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Start Using Lead Time and Cycle Time to Understand and Forecast Completion of WOrk

Basic

difficulty

Stage 4

Agile IQ® Level

Sprint Planning

Event

Introduction

Transitioning from traditional Waterfall delivery to agile delivery involves many changes in the way we work. One fundamental change is the way we plan and forecast the completion of work. We shift from a heavy emphasis on work package-based, milestone-based estimations more towards capacity-based estimation underpinned by team velocity.

Even with the latter there is still a need to better understand time to complete work. Time matters to customers, workers and organisations even if we do not estimate work items in hours or days. [1] It helps us better understand our work and improve both quality and productivity.

WHAT IS CYCLE TIME?

Cycle Time is the time required to produce a part or complete a process, as timed by actual measurement. [2] A system of work to deliver value may comprise of many processes, each with their own cycle time.

Example: A waiter takes an order from a customer in a restaurant and passes the order on to the kitchen staff. The time to prepare the food involves one or more separate cycle times (different processes).

WHAT IS LEAD TIME?

In the strictest sense, Lead Time is the time required for a product to move all the way through a process or a value stream from start to finish. [2] It is the entire duration to deliver value.

Example: A customer orders books from an online website. The Lead Time is from when the order is placed to when the customer has the books in their hands.

WHY IT IS IMPORTANT

Productivity can be improved by removing waste from processes. Lead Time and Cycle Time analysis can provide us direction as to a) where to focus our attention for improvements, and b) where waste resides in an end-to-end process. By reducing waste in end-to-end delivery, costs can be reduced, customer experience can be enhanced, and it makes work more enjoyable for staff as common annoyances can be mitigated or eliminated.

VALUE STREAM MAPS

Value stream maps are diagrams of every step involved in the material and information flows needed to bring a product from order to delivery. [3] These can relate to production-related related processes or design-related processes (concept to launch). [4]

As a basic introduction to value stream maps, common elements captured are:

  • Processes (including a central control process)
  • Process data
  • Time lines
  • Information flows
  • Inventory (where applicable)

Value stream maps differ from traditional process diagrams in that they capture performance data for the processes. Within a process we may capture data related to:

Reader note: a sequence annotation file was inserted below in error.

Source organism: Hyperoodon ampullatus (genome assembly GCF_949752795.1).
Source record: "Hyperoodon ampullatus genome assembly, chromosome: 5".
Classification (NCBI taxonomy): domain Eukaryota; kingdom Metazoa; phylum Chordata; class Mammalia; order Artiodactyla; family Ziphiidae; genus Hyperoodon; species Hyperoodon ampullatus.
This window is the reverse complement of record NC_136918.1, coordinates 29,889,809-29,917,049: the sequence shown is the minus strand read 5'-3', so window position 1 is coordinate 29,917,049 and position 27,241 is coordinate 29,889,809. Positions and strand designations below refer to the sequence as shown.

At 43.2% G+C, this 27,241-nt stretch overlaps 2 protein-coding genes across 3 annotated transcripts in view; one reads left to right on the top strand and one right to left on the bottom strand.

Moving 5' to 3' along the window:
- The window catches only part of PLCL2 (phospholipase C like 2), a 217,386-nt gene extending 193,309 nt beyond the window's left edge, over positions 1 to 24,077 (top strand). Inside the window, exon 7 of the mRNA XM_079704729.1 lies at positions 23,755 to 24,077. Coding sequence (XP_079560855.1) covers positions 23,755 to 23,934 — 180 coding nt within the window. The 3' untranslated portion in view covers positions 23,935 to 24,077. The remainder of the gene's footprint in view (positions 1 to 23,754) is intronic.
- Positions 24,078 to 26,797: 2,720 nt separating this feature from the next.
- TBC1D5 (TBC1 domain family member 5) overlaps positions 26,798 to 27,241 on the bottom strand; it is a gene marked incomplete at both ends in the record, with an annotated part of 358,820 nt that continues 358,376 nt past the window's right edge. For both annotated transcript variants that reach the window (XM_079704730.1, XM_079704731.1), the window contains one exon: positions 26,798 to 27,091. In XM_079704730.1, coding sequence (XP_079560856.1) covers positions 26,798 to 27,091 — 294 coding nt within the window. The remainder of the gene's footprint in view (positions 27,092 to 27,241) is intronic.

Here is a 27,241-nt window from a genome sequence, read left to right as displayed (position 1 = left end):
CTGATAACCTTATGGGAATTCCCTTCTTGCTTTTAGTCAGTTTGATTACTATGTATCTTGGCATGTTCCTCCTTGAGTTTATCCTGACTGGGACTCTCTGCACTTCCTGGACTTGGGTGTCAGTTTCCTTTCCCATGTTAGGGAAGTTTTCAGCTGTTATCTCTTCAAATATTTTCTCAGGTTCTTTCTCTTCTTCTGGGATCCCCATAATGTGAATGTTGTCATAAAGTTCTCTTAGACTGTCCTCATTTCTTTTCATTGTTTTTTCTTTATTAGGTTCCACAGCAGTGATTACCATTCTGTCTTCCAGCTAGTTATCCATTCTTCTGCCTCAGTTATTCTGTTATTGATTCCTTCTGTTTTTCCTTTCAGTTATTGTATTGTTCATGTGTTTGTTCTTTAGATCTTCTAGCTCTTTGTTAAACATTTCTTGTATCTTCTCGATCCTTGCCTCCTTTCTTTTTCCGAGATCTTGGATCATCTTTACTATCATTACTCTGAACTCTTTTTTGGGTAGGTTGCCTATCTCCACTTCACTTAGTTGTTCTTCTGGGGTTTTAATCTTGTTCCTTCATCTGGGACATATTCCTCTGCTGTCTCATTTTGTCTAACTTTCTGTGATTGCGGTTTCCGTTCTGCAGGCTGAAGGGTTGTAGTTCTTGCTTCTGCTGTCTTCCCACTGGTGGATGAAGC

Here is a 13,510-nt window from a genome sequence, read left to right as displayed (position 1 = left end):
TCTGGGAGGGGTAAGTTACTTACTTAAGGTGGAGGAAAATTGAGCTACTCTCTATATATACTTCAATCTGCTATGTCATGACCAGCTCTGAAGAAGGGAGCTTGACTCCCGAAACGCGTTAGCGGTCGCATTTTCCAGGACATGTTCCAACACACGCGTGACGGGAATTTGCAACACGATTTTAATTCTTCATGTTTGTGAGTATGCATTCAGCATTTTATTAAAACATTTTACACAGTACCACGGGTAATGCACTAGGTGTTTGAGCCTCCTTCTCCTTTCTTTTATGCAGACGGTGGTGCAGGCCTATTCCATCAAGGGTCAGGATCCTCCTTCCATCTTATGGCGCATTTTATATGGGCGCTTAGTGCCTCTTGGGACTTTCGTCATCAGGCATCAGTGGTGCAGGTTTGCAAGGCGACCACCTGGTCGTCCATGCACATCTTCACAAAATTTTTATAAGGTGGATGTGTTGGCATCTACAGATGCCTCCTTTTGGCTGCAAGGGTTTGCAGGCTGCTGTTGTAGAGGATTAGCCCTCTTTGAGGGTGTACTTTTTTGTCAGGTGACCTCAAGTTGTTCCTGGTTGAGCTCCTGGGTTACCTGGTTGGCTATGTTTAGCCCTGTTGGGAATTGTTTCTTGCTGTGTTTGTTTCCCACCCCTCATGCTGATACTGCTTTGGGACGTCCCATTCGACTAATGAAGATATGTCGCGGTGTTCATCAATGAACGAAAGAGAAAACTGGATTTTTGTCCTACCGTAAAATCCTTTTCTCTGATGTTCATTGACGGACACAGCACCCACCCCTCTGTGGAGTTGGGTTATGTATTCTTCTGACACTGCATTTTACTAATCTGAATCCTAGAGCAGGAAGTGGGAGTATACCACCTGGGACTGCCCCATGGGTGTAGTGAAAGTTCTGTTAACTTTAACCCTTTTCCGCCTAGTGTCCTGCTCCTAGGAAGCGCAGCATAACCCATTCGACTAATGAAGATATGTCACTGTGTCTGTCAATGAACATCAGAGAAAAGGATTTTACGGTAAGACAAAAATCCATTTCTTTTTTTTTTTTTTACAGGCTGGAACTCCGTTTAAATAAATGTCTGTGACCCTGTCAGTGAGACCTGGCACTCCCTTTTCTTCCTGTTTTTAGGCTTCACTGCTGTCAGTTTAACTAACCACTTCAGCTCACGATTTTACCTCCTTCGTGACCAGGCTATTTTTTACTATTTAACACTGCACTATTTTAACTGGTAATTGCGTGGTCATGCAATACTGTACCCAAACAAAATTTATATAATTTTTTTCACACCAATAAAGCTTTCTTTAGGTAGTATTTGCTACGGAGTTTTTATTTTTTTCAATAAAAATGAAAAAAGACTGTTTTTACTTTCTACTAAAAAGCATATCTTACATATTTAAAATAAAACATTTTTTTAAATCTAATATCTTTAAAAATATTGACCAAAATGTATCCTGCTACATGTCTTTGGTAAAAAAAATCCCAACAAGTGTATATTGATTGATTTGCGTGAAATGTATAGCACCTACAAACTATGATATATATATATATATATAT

• Cycle time (e.g. time to complete the process)
  • Changeover time (e.g. switching between instances such as a new order or product)
  • Value Added time (e.g. time with the process when the product was transformed)
  • Uptime (e.g. time when systems or equipment were in an operational state)
  • Number of workers (e.g. how many people involved in completing the process)
  • Size (e.g. a metric related to the volume of work)
    Defect rate (e.g. how often the process encounters quality issues)
  • Time between processes (the time between when one processes finishes and the next process starts)

Applying Lead Time and Cycle Time to Forecasting

Having a greater level of quantitative information related to delivery times does not mean that we should stop using relative estimation methods. These insights will assist in providing more reliable estimates:

  • A better understanding of how work and valued is delivered
  • A better understanding of risks, delays and bottlenecks
  • Observed delivery times rather than estimates or best guesses
  • Process optimisation (opportunities), reducing variance

Things to watch out for

  • There may be a temptation to revert from relative estimates to time estimates.
  • Value stream maps are not an appropriate tool for unstable or unpredictable processes.
  • Value stream maps as used in the manufacturing sector may not be appropriate for audiences in other sectors. Consider modifying the diagrams from the “classical method” to suit your audience without losing the value and intent of the tool.
  • Analysing processes may be time consuming and require the attentive time of many staff members (e.g. disruptive to daily work).

Actions to try

  • Identify ways to automate the collection process data.
  • Pick a process to measure. Start with the basic metrics flow [5] before moving onto more deeper analysis.
  • Do not simply analyse processes. Look for optimisation opportunities and implement them.

References

1. Shook, J. (2020) Time to Make Time. https://www.lean.org/LeanPost/Posting.cfm?LeanPostId=1112

2. Lean Lexicon – Cycle Time. https://www.lean.org/lexicon/cycle-time

3. Lean Lexicon – Value Stream Mapping. https://www.lean.org/lexicon/value-stream-mapping

4. Rother, M. & Shook, J. (1999) Learning to See: Value Stream Mapping to Create Value and Eliminate Muda

5. Vacanti, D., Yeret, Y. & Scrum.org (2021) The Kanban Guide for Scrum Teams. https://www.scrum.org/resources/kanban-guide-scrum-teams
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